Carpal tunnel syndrome (CTS) has long been recognized as an occupational disease, and though the incidence of many other occupational diseases has decreased over time, CTS appears to be becoming more prevalent.
A 2019 study looked at the impact/benefit of wrist-specific exercises and oral enzyme therapy on automotive assembly line workers with CTS (excluding those treated previously or who had a positive history of hormone replacement or current pregnancy, inflammatory joint disease, trauma to the affected hand, polyneuropathy, other relevant conditions).
Participants in the exercise group performed the following exercises at home for nine weeks:
- Deep “push & pull”: Massage the palm-side of the wrist using the thumb from the opposite hand for 30 seconds.
- “Prayer Position”: Place the palms together in front of your chest; press the fingers slowly against each other for five seconds and release for five seconds; press the palms together and then slowly lower the hands toward the floor. Repeat as tolerated, gradually increasing reps.
- Neuromobilization: Stand sideways to a wall; place the palm of the left hand on the wall, fingers pointing back to a “10 o’clock” position. Start with the elbow bent and slowly straighten it while bending the head sideways toward the wall (left). Slowly bend the elbow and bend the neck/head to the right. Repeat six to eight times with each hand.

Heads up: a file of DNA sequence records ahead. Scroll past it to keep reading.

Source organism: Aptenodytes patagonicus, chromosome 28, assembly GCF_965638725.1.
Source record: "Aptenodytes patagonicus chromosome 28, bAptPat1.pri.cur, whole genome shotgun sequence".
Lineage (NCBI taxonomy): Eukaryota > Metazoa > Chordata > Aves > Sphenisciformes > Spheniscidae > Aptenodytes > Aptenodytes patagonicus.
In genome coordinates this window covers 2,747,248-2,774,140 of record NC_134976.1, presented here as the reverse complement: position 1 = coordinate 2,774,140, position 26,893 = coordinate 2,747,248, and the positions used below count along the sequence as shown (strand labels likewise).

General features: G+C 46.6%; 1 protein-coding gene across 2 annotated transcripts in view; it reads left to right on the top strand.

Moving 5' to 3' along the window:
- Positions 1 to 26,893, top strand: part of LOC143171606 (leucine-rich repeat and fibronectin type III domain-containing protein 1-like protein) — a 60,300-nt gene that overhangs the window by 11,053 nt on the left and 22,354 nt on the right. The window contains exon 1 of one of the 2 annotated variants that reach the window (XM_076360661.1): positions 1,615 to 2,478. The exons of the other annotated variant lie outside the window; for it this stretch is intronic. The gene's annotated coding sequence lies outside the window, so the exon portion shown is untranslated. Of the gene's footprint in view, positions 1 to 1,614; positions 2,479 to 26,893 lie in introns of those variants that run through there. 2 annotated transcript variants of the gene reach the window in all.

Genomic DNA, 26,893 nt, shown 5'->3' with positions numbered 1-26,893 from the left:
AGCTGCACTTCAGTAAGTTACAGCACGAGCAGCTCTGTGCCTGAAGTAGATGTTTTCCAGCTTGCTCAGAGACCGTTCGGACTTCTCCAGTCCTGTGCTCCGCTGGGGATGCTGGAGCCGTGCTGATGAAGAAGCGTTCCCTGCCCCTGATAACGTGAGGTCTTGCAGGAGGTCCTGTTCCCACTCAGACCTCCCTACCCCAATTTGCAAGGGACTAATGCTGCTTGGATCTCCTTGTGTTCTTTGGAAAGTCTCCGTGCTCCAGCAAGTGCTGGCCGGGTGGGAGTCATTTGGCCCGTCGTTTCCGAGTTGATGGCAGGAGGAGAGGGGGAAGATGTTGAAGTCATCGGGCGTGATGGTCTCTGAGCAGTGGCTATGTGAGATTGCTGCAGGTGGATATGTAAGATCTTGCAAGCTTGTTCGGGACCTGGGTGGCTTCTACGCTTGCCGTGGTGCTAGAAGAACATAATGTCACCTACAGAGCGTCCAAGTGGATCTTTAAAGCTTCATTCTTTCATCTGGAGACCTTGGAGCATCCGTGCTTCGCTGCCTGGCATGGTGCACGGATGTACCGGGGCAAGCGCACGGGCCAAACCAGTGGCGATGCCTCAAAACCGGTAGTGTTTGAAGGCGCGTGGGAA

The enzyme group took oral enzymes (which are known for their anti-inflammatory, anti-edematous, and analgesic effects) that included 2,000 mg pancreatin, 900 mg bromelain, 1,200 mg papain, 480 mg trypsin, 20 mg chymotrypsin, 200 mg amylase, 200 mg lipase, and 1,000 mg of rutin for nine weeks divided into two doses a day.
Compared with a third group that continued their usual activities, participants in both the enzyme and exercise groups reported improvements with their CTS symptoms. Nerve conduction velocity tests also revealed improved function in the median nerve.
Doctors of chiropractic commonly utilize a multi-modal approach when treating CTS, which often include manual therapies, nutritional recommendations, exercises, activity/modifications, and overnight wrist splinting.